The Pack and Go file must be a sldprt, slddrw, sldasm, or eDrawings file.


    The recipient will need an agent download and must have internet access.


    It is unclear if the recipient must have a Seclore login. The sharing party must have a Seclore login. Seclore stores the sharing parties email addresses which is their user id.


    A file on a thumb drive will not open until it “phone’s home” and verifies the recipient (by email) before it will open.


    A subsequent phase will be to encrypt files in and out of PDM.


    The audit trail is stored in the cloud. Only the author can access the audit trail. The question came up and Mr. Bitaut reiterated that there can be multiple authors.


    How much? Still being taken under advisement. It will be a subscription based offering. One license per author. It is a SolidWorks add-on. It may be included with SolidWorks but requires a fee to activate it.


    Seclore is in Sunnyvale, CA.


    A spirited (understatement) question and answer session followed Wally’s presentation.


    After asking a few questions, regular NMSUG attendee, Bandit, virtually admonished Seclore; told them their product was easily hackable and suggested they never present it at the DefCon hacking conference. There was some animated back and forth with a good dose of humor (as William trained the webcam on Bandit for Wally to face his accuser). In all fairness to Wally Bitaut, he had the lower hand being at the remote end of an internet connection and not personally in the room. It would be interesting to hear this discussion continued when all parties were present and without time constraints.


    After the call, Bandit (who likely knows more about bits and bytes than the rest of us) kindly explained his concerns to the group. Based on Bandit’s questioning, what we heard from Seclore is that the SolidWorks file itself is not encrypted; rather the Seclore “wrapper” which protects the file is encrypted. Bandit maintains that he can look at the bytes of a computer file and recognize patterns that denote certain file types. In looking at the bytes of a Seclore-wrapped SolidWorks file, he would expect to see indications of a SolidWorks file (since it is not encrypted) and could isolate the SolidWorks bytes from the wrapper and recover the SolidWorks file.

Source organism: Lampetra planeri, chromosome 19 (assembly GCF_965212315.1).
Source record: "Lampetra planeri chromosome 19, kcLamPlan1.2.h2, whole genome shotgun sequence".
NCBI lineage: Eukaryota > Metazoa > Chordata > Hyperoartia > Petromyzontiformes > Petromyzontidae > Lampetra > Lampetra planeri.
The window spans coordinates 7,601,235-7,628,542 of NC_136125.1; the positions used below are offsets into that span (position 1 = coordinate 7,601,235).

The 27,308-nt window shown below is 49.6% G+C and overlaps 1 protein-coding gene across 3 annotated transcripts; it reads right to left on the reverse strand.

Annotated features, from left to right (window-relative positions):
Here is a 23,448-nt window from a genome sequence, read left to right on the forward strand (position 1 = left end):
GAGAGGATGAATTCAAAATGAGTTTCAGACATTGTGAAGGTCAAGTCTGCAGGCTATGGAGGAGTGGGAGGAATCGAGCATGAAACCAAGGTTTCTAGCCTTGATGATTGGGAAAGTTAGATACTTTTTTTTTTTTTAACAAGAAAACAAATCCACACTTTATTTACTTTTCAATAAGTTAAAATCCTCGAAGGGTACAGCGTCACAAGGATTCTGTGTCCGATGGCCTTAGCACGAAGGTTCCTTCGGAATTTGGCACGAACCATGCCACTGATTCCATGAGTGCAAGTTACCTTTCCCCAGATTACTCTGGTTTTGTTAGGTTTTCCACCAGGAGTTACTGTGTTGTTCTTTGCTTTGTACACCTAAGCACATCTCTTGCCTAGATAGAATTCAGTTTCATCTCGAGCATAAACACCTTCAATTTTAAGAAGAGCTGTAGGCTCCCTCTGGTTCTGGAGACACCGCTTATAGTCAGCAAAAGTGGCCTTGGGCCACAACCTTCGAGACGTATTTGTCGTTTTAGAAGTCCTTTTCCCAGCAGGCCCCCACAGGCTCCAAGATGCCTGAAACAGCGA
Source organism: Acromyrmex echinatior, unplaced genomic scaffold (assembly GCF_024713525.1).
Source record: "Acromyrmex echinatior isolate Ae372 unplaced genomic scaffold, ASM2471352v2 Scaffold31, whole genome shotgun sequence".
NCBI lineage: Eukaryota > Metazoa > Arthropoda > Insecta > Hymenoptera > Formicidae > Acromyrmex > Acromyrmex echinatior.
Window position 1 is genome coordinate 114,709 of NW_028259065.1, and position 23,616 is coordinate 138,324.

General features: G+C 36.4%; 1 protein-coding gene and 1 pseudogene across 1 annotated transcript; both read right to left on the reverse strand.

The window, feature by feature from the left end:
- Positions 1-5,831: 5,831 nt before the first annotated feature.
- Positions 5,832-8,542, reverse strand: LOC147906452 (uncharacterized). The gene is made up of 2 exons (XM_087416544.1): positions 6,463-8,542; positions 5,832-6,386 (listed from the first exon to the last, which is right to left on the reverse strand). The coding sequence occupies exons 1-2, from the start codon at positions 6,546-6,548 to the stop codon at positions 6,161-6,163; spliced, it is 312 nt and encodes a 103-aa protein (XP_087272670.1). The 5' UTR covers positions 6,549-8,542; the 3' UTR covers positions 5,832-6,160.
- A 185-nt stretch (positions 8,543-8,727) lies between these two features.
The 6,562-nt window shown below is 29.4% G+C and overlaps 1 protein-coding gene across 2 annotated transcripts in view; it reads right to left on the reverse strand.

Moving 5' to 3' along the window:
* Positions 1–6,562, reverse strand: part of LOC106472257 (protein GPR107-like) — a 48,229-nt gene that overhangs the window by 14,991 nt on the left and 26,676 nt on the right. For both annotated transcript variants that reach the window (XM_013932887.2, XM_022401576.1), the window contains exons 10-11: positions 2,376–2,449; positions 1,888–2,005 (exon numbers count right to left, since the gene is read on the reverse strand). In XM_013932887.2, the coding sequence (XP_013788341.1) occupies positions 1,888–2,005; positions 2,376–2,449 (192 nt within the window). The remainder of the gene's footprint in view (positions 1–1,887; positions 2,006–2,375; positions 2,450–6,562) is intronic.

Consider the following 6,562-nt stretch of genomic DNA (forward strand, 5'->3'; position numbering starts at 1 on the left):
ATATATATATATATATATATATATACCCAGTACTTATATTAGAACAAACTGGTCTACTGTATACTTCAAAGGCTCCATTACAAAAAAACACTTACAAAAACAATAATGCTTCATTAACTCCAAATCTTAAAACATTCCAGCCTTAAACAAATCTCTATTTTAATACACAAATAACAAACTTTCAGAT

Another attendee indicated that file recovery software uses this same technique to recognize headers and recover files from crashed hard drives.


    Disclaimer: Considerable effort is made to accurately portray meeting content, even when the excitement level redlines. You (the reader) may freely submit corrections and clarifications!




    The meeting ended with giveaways including a VEX ROBOT KIT courtesy of Rapid Sheet Metal!


    Again, Professor Eduardo Gamillo drove up from Las Cruces along with a former student and deserves recognition for travelling the farthest to our meeting.


    Next meeting is October 11th. Heather Hasz (DriveWorks), will be here in person. DriveWorks Express, the basic version, is already in SolidWorks. If you have parts that are “similar but different”, check out DriveWorks on your SolidWorks box and come to the meeting in October with your questions.